A few months after I first got my pump (and only 6 months after being diagnosed), my husband and I took a two week trip to eastern Europe. I remember being so worried about traveling with my new disease. How do I travel with all of my supplies? I barely was comfortable using the pump and was just getting used to how much insulin I was using. How could I ever estimate how much I'd use for two weeks while traveling? But I packed everything I thought I needed for two weeks, plus tons extra. I got a back-up pump from Animus for the trip and brought along copies of my prescriptions for insulin and test strips. I made plastic freezer bags of supplies and put one in my bag and in Z's, just in case one of us lost our luggage. The trip was fantastic and the diabetes management went very smoothly. I didn't drop or break my vials of insulin. I had enough supplies and batteries, and I had plenty of glucose tablets to help me along with my many lows caused by walking and touring cities all day long. It was as if being forced to deal with diabetes while doing serious traveling through many different countries, and on trains and planes took away my fear of traveling on smaller trips. If I could go from Croatia to Poland in two weeks with diabetes, I could certainly take weekend trips back home!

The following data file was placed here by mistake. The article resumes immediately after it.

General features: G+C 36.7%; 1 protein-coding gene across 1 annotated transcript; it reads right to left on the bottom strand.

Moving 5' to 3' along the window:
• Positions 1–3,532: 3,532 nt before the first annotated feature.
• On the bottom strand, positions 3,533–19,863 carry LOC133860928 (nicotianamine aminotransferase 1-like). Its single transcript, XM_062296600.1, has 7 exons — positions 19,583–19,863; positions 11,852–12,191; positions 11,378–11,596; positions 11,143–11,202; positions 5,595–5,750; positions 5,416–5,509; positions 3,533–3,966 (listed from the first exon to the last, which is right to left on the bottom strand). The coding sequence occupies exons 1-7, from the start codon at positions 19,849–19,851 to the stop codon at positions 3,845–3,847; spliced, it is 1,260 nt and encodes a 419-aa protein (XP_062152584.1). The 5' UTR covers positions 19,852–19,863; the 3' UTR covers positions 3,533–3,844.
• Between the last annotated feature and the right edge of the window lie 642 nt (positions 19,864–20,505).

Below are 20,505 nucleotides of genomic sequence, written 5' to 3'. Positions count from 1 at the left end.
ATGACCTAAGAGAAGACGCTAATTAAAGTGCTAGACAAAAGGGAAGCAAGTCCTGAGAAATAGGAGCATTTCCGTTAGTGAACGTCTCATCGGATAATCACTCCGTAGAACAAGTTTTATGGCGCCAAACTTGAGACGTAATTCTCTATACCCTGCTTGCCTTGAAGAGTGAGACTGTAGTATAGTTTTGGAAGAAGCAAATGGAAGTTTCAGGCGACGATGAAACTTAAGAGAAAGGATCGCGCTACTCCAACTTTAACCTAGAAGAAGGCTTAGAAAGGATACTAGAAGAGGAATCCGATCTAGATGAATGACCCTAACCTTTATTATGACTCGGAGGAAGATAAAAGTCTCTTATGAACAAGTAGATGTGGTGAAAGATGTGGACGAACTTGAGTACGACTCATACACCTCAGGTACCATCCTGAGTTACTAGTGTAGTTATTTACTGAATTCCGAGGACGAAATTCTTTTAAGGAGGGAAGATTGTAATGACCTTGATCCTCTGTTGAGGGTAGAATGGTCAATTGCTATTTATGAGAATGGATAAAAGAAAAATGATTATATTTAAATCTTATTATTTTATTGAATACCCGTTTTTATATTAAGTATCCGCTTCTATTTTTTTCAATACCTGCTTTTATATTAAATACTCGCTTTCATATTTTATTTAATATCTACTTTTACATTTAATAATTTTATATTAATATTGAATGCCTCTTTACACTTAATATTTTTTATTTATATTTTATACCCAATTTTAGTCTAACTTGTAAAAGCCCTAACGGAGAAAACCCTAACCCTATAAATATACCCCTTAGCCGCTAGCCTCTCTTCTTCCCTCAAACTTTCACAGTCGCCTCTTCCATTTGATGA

Since then, I feel like it's been easy enough (though still annoying) to travel with diabetes, as long as I bring an absurd amount of supplies. Although even with perfect planning, there is always something that can go wrong. You never know when you might mess up while injecting a new pump site, or rip out your tubing on a door handle. Plus, batteries seem to always need to be replaced when I'm away from home. 

This week, I'm visiting my parents in central PA. I packed with care, making sure to bring batteries, glucose tablets, tons of pump supplies and even food, since they don't eat a particularly diabetes friendly diet. But the second day I was here, my pump was beeping for more insulin and when I looked in my bag, I realized that I forgot to take it out of the fridge! Of course, the most important thing I need was sitting at home while I was at a loss for how to compensate for the coffee I had already started to drink. Luckily, it was a Monday and a quick call to my doctor's office was all I needed to get the prescription transferred to the CVS in town. And thankfully, CVS opens early, so I was able to get the insulin nice and early so I could actually eat something before noon. Unfortunately, my mistake cost me the heavfty co-pay of $40 just for one vial instead of my usual $80 for a 90 day supply. I'm annoyed that my forgetfulness cost me money, but when you have a disease where you can't even drink coffee without insulin, you really have no choice. It really could have been a lot, lot worse.